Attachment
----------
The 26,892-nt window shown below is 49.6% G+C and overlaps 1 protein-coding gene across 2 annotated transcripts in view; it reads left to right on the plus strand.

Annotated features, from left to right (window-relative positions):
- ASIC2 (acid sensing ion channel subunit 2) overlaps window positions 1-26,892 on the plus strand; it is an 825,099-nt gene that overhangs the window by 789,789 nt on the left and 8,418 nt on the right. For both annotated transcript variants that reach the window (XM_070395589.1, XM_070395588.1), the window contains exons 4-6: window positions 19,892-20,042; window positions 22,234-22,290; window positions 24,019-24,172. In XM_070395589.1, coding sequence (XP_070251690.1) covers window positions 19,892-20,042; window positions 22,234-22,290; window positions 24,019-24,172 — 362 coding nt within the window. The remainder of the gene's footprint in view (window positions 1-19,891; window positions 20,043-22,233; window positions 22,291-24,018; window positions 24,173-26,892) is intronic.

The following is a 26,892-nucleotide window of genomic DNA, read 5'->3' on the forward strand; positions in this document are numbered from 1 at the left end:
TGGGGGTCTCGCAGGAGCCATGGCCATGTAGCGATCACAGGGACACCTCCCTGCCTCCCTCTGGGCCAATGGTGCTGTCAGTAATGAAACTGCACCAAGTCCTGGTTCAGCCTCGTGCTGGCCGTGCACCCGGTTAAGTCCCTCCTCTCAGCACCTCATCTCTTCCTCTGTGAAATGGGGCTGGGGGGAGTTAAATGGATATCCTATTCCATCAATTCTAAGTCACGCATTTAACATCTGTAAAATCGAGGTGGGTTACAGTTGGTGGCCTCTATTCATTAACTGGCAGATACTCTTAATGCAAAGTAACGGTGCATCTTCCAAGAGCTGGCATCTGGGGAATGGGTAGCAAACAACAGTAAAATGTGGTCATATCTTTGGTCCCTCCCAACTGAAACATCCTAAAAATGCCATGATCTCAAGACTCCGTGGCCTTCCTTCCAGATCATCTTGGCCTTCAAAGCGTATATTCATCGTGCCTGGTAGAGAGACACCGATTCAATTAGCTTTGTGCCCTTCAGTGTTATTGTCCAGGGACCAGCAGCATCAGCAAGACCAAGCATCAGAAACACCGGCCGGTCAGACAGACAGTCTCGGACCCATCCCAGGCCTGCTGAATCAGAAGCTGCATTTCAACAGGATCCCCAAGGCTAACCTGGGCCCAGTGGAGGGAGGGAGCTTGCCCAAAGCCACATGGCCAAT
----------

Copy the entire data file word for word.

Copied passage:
The 26,892-nt window shown below is 49.6% G+C and overlaps 1 protein-coding gene across 2 annotated transcripts in view; it reads left to right on the plus strand.

Annotated features, from left to right (window-relative positions):
- ASIC2 (acid sensing ion channel subunit 2) overlaps window positions 1-26,892 on the plus strand; it is an 825,099-nt gene that overhangs the window by 789,789 nt on the left and 8,418 nt on the right. For both annotated transcript variants that reach the window (XM_070395589.1, XM_070395588.1), the window contains exons 4-6: window positions 19,892-20,042; window positions 22,234-22,290; window positions 24,019-24,172. In XM_070395589.1, coding sequence (XP_070251690.1) covers window positions 19,892-20,042; window positions 22,234-22,290; window positions 24,019-24,172 — 362 coding nt within the window. The remainder of the gene's footprint in view (window positions 1-19,891; window positions 20,043-22,233; window positions 22,291-24,018; window positions 24,173-26,892) is intronic.

The following is a 26,892-nucleotide window of genomic DNA, read 5'->3' on the forward strand; positions in this document are numbered from 1 at the left end:
TGGGGGTCTCGCAGGAGCCATGGCCATGTAGCGATCACAGGGACACCTCCCTGCCTCCCTCTGGGCCAATGGTGCTGTCAGTAATGAAACTGCACCAAGTCCTGGTTCAGCCTCGTGCTGGCCGTGCACCCGGTTAAGTCCCTCCTCTCAGCACCTCATCTCTTCCTCTGTGAAATGGGGCTGGGGGGAGTTAAATGGATATCCTATTCCATCAATTCTAAGTCACGCATTTAACATCTGTAAAATCGAGGTGGGTTACAGTTGGTGGCCTCTATTCATTAACTGGCAGATACTCTTAATGCAAAGTAACGGTGCATCTTCCAAGAGCTGGCATCTGGGGAATGGGTAGCAAACAACAGTAAAATGTGGTCATATCTTTGGTCCCTCCCAACTGAAACATCCTAAAAATGCCATGATCTCAAGACTCCGTGGCCTTCCTTCCAGATCATCTTGGCCTTCAAAGCGTATATTCATCGTGCCTGGTAGAGAGACACCGATTCAATTAGCTTTGTGCCCTTCAGTGTTATTGTCCAGGGACCAGCAGCATCAGCAAGACCAAGCATCAGAAACACCGGCCGGTCAGACAGACAGTCTCGGACCCATCCCAGGCCTGCTGAATCAGAAGCTGCATTTCAACAGGATCCCCAAGGCTAACCTGGGCCCAGTGGAGGGAGGGAGCTTGCCCAAAGCCACATGGCCAAT